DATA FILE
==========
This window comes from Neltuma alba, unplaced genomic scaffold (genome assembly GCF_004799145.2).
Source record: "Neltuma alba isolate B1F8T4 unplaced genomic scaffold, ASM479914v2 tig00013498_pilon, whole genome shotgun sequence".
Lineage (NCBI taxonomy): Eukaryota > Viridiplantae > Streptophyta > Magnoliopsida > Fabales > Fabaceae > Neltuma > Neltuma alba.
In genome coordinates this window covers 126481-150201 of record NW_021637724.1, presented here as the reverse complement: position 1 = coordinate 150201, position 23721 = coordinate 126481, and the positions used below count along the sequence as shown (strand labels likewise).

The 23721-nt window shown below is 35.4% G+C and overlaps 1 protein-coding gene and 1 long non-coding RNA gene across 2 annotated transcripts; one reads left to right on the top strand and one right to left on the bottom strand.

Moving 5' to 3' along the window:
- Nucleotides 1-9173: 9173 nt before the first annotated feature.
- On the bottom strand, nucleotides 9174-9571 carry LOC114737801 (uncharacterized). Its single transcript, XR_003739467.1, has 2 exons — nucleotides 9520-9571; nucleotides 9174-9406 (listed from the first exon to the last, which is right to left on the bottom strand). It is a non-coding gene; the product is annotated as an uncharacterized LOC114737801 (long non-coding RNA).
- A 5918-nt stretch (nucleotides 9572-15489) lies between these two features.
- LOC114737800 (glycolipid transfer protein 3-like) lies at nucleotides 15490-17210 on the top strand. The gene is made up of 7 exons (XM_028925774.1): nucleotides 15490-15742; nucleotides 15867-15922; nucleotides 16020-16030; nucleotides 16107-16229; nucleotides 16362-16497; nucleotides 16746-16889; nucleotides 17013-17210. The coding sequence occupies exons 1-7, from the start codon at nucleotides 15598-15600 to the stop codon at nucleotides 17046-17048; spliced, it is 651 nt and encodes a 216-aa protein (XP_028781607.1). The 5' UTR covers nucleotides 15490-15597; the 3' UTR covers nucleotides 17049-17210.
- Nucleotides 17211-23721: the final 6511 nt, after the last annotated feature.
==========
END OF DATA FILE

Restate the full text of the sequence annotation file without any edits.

This window comes from Neltuma alba, unplaced genomic scaffold (genome assembly GCF_004799145.2).
Source record: "Neltuma alba isolate B1F8T4 unplaced genomic scaffold, ASM479914v2 tig00013498_pilon, whole genome shotgun sequence".
Lineage (NCBI taxonomy): Eukaryota > Viridiplantae > Streptophyta > Magnoliopsida > Fabales > Fabaceae > Neltuma > Neltuma alba.
In genome coordinates this window covers 126481-150201 of record NW_021637724.1, presented here as the reverse complement: position 1 = coordinate 150201, position 23721 = coordinate 126481, and the positions used below count along the sequence as shown (strand labels likewise).

The 23721-nt window shown below is 35.4% G+C and overlaps 1 protein-coding gene and 1 long non-coding RNA gene across 2 annotated transcripts; one reads left to right on the top strand and one right to left on the bottom strand.

Moving 5' to 3' along the window:
- Nucleotides 1-9173: 9173 nt before the first annotated feature.
- On the bottom strand, nucleotides 9174-9571 carry LOC114737801 (uncharacterized). Its single transcript, XR_003739467.1, has 2 exons — nucleotides 9520-9571; nucleotides 9174-9406 (listed from the first exon to the last, which is right to left on the bottom strand). It is a non-coding gene; the product is annotated as an uncharacterized LOC114737801 (long non-coding RNA).
- A 5918-nt stretch (nucleotides 9572-15489) lies between these two features.
- LOC114737800 (glycolipid transfer protein 3-like) lies at nucleotides 15490-17210 on the top strand. The gene is made up of 7 exons (XM_028925774.1): nucleotides 15490-15742; nucleotides 15867-15922; nucleotides 16020-16030; nucleotides 16107-16229; nucleotides 16362-16497; nucleotides 16746-16889; nucleotides 17013-17210. The coding sequence occupies exons 1-7, from the start codon at nucleotides 15598-15600 to the stop codon at nucleotides 17046-17048; spliced, it is 651 nt and encodes a 216-aa protein (XP_028781607.1). The 5' UTR covers nucleotides 15490-15597; the 3' UTR covers nucleotides 17049-17210.
- Nucleotides 17211-23721: the final 6511 nt, after the last annotated feature.